• Call the IRS using the telephone number given in the letter. You’ll need the letter and a copy of your prior year’s tax return when you call to help verify your identity. Visit the IRS’s guide, IRS Identity Theft Victim Assistance: How It Works, for more information.

If you think someone used your SSN to file for a tax refund, but you haven’t gotten a letter from the IRS, use IdentityTheft.gov to report it to the IRS and FTC and get a recovery plan.

  • Visit IdentityTheft.gov to complete an IRS Identity Theft Affidavit (IRS Form 14039) and submit it to the IRS online so that the IRS can begin resolving your case. You’ll also be reporting the identity theft to the FTC.
  • File your tax return, and pay any taxes you owe. If you can’t efile your tax return, you may need to mail a paper return.

Other Steps to Repair Identity Theft

Next, it’s important to limit the potential damage from identity theft.


Questions? Visit IdentityTheft.gov for help with these important steps. 

Have access to your accounts with USAgencies Credit Union 24/7 with our Online and Mobile Banking. Not enrolled yet? Connect with us today to get started by calling 503-275-0300 Option 3.

5 Steps to Safeguard your Financial Data from Thieves

Most people leave a trail of data nearly everywhere they go.

Some of that data links to critical information, such as bank or credit card accounts. Hackers want access and are constantly deploying new tactics to steal that data from unsuspecting consumers.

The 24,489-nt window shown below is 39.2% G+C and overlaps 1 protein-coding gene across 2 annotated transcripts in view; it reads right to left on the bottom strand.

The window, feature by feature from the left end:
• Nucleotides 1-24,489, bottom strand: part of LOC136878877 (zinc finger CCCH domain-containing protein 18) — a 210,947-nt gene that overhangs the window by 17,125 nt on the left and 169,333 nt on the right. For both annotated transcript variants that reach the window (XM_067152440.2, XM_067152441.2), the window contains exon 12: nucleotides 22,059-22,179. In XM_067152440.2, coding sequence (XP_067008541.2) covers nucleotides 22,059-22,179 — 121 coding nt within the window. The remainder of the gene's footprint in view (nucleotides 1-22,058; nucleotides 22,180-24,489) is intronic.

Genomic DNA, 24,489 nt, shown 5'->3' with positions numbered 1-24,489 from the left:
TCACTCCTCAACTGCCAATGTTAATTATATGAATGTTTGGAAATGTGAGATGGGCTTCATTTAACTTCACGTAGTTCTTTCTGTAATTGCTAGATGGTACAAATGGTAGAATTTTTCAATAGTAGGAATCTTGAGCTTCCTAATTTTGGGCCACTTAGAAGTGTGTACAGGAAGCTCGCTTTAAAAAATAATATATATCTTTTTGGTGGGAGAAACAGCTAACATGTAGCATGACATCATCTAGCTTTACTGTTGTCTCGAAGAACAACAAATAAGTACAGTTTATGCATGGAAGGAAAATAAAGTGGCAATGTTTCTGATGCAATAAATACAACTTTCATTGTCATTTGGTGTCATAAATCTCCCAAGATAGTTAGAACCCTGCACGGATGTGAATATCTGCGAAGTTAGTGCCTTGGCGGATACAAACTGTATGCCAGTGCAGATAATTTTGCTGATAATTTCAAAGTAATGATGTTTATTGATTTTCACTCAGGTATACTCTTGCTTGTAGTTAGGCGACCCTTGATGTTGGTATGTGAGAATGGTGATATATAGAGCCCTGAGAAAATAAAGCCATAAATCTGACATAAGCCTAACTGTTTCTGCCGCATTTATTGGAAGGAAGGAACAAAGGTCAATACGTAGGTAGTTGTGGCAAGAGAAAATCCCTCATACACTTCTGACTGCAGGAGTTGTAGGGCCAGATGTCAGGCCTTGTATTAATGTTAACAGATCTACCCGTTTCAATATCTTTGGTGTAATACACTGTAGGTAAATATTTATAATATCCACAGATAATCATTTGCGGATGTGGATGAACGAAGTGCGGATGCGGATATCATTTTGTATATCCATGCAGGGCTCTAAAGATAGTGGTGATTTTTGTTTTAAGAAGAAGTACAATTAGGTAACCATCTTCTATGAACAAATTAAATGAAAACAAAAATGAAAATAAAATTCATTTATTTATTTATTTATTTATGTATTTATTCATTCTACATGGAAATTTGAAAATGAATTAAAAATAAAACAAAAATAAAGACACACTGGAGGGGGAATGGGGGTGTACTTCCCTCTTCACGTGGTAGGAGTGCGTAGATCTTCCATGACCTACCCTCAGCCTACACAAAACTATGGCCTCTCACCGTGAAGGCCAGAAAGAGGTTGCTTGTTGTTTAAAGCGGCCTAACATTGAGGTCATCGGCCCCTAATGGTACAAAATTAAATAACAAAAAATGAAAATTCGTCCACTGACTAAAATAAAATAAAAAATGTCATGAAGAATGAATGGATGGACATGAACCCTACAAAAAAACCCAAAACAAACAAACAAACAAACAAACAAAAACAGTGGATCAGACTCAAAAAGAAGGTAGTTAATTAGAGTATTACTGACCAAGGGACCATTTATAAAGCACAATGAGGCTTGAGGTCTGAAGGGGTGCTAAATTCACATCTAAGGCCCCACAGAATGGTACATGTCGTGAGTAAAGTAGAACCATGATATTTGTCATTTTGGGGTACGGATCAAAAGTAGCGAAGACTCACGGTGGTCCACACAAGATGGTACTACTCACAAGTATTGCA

You don’t have to make it easy for them. These five simple steps can help you protect your financial information from data thieves.

1 > Use Secured Networks and Websites
The majority of Americans shop online, and data thieves try to exploit that fact. You can help protect your bank and credit card accounts by sticking to secured websites, which typically include “https” in the Web address and display a locked padlock icon near the address. When using a wireless network outside your home or workplace, avoid making financial transactions unless the network is password protected.

2 > Beef Up Your Passwords
Make it harder for hackers to access your data by choosing complex passwords that include a mix of numbers, letters, and symbols. Steer clear of passwords that use personal information, such as your birth date or address, and avoid using the same password across multiple sites or accounts. Tools such as LastPass and PasswordBox will generate a random password for each site, store them securely, and automatically fill them when you log in to a site, so you only need to remember one password.